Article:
Energetic cost of rearing a pup seen in soaring metabolic rate of sea otter mom

New measurements show resting metabolic rate of a female sea otter increases by over 50 percent when she is nursing a pup

sea otter and pup

Clara and her pup provided valuable data on the metabolism of female sea otters during pregnancy and nursing. (Photo by Joe Tomoleoni)

sea otter and pup eating

Clara's daily energy demands more than doubled by the time her pup was four months old. It takes about six months for a female sea otter to raise a pup until it's weaned and starting to feed itself. (Photo by Joe Tomoleoni)

The idyllic sight of a sea otter mother nursing a pup while basking in the peaceful waters of Monterey Bay can conceal the true extent of her devotion. Lactation is one of the most demanding physiological processes that animals can experience, and for sea otter mothers the challenge can be life threatening. A new study has found that the energetic cost of rearing a pup is even higher than researchers had previously estimated.

"We had been seeing a disproportionately high amount of adult female southern sea otter mortality at the end of lactation. This suggested that lactation was a particularly difficult life stage for females, but we had no idea exactly how costly it was," said biologist Nicole Thometz, a postdoctoral researcher at UC Santa Cruz working with Terrie Williams, professor of ecology and evolutionary biology.

Thometz is first author of the new study, published August 3 in the Journal of Experimental Biology. In a previous study, she used the energetics of growing sea otter pups to evaluate the cost of parenting and estimated that sea otter mothers might have to double their consumption of food to see the pup through to independence. To find out exactly how much energy it takes to raise a sea otter pup, however, the team needed to measure the resting metabolic rate of a lactating sea otter mother directly. With a moratorium on captive breeding of sea otters, there seemed little chance that they would have the opportunity.

Then a pair of young sea otter females – Mollie and Clara – arrived at the Monterey Bay Aquarium. When veterinarian Mike Murray gave the animals a physical examination, he discovered that Clara was pregnant. "Mike called me to let me know what an amazing opportunity we had on our hands," Thometz recalled.

Metabolic data

The sea otters were relocated to facilities at the UC Santa Cruz Coastal Science Campus, where Williams and Thometz worked with trainers Traci Kendall and Beau Richter to collect metabolic data. They trained Mollie to enter an acrylic dome where they could record her oxygen consumption at rest. With Clara, however, they needed to minimize any changes to her natural behavior, because the team intended to return her pup to the wild. So they gently transferred her into the dome using a net, successfully repeating the maneuver when Clara was suckling her pup after the birth.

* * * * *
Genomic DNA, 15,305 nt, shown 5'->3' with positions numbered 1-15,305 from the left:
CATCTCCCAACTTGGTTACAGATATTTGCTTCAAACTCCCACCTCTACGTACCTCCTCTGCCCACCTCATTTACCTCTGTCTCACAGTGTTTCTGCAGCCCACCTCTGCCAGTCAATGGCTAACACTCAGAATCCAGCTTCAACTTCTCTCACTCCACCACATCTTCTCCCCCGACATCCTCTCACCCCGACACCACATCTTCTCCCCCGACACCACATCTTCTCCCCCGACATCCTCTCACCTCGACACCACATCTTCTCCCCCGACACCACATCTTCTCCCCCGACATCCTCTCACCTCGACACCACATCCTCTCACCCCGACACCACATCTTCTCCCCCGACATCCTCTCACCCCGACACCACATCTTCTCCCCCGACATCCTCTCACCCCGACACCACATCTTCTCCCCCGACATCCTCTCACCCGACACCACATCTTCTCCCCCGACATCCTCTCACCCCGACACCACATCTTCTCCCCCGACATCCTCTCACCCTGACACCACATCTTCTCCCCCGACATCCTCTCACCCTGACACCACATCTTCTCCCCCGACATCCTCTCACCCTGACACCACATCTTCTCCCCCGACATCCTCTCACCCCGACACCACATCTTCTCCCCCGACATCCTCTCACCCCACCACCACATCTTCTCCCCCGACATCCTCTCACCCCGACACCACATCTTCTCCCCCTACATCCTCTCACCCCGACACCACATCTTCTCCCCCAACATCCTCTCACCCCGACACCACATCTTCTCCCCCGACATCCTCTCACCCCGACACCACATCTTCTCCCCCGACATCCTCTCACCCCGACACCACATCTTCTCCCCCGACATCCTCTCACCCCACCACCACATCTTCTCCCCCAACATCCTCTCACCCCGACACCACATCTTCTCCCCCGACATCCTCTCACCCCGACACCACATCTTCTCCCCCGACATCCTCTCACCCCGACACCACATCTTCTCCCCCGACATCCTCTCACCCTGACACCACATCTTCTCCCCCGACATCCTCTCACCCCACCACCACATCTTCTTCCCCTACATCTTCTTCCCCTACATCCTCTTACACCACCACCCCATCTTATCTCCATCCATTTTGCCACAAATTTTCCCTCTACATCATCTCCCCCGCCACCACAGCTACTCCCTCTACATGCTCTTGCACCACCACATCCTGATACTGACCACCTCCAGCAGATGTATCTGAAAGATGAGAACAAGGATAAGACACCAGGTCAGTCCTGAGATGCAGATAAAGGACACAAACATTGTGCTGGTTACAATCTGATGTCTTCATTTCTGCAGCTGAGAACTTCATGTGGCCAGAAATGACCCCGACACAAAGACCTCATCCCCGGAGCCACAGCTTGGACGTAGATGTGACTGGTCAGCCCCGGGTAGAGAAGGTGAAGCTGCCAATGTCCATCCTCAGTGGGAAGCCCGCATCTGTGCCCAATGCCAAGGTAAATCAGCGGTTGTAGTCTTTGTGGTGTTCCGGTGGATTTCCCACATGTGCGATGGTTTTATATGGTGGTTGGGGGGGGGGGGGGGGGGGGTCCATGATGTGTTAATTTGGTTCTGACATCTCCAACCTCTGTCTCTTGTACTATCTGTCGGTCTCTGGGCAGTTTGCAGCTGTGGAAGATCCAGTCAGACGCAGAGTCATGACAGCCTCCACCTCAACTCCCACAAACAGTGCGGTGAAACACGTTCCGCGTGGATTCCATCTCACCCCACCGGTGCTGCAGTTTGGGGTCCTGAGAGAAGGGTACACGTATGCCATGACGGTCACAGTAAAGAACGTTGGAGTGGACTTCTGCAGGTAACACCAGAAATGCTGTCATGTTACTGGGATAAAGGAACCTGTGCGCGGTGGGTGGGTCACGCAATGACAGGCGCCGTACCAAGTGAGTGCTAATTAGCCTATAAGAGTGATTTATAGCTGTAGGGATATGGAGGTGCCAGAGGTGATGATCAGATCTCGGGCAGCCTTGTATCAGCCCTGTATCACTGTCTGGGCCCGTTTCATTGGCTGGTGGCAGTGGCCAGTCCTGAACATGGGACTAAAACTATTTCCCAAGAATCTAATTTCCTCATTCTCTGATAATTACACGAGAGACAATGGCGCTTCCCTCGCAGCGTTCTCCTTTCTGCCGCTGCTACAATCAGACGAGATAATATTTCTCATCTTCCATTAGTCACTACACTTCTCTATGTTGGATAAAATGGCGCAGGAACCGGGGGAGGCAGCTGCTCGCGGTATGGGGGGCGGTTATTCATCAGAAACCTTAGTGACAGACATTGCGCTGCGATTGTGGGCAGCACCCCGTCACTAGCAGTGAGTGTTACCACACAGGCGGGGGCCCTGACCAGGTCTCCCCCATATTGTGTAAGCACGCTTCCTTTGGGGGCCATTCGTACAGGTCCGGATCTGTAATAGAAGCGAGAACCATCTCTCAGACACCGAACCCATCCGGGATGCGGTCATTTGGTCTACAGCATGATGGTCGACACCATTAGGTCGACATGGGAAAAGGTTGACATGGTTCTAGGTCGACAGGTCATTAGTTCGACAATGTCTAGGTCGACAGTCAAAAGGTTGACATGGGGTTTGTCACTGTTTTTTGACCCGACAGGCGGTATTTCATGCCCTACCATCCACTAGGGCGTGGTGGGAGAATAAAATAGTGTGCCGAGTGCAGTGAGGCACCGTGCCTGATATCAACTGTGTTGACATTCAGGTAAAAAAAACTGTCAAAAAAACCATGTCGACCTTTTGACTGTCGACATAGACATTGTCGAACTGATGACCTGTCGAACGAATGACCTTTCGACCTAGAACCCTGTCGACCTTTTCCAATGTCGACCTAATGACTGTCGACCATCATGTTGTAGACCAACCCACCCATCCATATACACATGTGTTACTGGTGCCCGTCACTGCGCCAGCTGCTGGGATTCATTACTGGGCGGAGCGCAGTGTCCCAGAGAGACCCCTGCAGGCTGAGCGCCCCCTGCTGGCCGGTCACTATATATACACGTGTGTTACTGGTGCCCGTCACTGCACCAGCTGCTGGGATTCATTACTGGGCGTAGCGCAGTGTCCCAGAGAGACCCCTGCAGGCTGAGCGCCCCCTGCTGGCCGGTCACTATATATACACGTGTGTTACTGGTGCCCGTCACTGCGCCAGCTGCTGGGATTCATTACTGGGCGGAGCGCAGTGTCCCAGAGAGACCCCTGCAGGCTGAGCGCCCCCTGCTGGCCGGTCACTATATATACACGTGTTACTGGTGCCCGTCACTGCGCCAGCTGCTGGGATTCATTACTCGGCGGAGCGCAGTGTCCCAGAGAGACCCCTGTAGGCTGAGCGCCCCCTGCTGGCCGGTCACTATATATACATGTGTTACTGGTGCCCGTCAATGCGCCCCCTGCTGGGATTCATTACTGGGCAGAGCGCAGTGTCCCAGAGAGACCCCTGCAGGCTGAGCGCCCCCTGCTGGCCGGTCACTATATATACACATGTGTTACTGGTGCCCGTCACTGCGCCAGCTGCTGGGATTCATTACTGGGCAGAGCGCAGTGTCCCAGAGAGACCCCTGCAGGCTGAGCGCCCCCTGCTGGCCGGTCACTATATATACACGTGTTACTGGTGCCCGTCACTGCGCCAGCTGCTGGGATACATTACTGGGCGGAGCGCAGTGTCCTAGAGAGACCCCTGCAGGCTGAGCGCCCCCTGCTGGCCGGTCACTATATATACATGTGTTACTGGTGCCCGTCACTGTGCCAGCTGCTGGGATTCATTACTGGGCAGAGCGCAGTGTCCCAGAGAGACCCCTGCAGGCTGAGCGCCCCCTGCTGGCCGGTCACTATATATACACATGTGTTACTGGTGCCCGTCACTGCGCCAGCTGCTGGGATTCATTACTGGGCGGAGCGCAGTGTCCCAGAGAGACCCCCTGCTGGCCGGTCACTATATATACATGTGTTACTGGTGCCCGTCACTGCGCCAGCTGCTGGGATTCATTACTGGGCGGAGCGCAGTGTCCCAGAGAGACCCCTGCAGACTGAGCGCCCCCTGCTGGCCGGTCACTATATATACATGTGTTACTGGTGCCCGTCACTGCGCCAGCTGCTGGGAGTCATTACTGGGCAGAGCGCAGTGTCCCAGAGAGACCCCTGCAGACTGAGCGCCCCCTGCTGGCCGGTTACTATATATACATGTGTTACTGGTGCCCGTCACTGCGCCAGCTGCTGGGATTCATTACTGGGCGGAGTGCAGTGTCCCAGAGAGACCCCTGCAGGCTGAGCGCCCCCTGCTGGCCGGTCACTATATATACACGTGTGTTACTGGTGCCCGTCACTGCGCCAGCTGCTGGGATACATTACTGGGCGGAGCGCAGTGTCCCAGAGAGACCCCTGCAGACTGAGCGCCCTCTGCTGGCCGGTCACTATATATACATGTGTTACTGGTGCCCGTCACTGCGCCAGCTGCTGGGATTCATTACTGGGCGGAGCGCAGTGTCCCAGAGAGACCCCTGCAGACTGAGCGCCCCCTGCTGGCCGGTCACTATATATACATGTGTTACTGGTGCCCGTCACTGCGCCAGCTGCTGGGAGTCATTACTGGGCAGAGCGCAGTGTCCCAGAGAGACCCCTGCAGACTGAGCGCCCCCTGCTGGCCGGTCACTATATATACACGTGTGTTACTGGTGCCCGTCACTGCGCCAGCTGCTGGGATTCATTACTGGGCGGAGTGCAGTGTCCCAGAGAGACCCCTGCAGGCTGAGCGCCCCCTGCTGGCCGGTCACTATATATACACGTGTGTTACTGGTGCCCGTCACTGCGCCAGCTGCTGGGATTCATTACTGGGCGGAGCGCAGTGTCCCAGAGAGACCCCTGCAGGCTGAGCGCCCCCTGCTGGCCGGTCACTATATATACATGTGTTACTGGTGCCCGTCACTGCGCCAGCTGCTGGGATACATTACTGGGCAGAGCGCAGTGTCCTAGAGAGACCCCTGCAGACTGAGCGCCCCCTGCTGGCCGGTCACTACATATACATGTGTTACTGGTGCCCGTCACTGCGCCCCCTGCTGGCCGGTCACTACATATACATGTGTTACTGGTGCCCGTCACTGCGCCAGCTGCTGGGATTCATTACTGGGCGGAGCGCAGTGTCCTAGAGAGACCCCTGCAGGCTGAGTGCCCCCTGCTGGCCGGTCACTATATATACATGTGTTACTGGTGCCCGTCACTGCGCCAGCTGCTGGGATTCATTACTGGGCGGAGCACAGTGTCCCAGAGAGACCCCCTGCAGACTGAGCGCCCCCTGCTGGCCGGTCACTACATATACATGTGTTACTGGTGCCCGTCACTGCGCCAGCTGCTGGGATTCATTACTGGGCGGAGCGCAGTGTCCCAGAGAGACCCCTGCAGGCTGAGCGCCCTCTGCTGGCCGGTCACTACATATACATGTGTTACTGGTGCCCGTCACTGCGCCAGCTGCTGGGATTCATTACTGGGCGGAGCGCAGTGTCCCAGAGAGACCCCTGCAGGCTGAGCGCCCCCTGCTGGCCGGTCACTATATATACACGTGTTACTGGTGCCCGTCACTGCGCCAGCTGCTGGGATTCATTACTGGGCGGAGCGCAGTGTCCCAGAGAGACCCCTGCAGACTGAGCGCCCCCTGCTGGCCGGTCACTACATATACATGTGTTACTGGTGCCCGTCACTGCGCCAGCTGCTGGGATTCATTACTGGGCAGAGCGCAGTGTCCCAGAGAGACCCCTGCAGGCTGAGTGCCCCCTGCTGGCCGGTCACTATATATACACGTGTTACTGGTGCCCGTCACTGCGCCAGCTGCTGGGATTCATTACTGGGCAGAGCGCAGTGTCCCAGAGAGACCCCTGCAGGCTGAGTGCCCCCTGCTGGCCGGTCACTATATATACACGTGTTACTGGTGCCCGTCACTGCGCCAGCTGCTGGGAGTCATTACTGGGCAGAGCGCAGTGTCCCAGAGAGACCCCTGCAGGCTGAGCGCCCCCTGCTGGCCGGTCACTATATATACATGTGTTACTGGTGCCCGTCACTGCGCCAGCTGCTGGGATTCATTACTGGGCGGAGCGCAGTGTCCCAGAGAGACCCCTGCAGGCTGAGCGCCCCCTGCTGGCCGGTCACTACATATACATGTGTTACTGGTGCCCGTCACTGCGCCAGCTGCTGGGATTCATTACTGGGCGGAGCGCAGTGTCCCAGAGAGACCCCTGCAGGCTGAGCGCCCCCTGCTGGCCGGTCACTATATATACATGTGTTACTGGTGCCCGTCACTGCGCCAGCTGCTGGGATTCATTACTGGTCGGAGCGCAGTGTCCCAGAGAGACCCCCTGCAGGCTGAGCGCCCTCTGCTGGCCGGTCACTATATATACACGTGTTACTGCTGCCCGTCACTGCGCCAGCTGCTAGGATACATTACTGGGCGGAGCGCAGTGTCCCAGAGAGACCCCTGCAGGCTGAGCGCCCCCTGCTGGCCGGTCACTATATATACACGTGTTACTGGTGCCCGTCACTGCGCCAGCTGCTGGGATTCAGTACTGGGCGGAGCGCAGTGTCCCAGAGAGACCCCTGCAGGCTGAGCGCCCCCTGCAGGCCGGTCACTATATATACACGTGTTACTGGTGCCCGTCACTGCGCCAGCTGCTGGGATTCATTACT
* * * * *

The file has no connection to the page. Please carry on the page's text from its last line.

Clara had caught the team off guard when she gave birth a month earlier than expected. "Beau asked one of our other trainers to take a look at Clara, and by the time the trainer got over to her, she was pulling the pup out from between her flippers," Thometz said.

Comparing Mollie's and Clara's metabolism over 12 months, the team saw that Clara's resting metabolic rate at the end of the pregnancy was 16.6 percent lower than her resting metabolic rate after weaning the pup, which is similar to the metabolic rate drop seen in other pregnant marine mammals. The researchers speculate that this reduction could allow sea otters to accumulate fat reserves in preparation for milk production. After the birth of her pup and as it grew, however, Clara's daily energy demands soared, more than doubling by the time the pup was 4 months old. Meanwhile, her resting metabolic rate increased by 51 percent.

"We found the cost of pup rearing to be significantly higher than previously estimated," Thometz said. "This represents a substantial energetic burden for a species with already high baseline energy demands and minimal energy reserves and is likely one of the underlying reasons why we are seeing high mortality rates for prime age females at the end of lactation."

Funding for this work was provided by the Otter Cove Foundation, Monterey Bay Aquarium, National Science Foundation, and Office of Naval Research.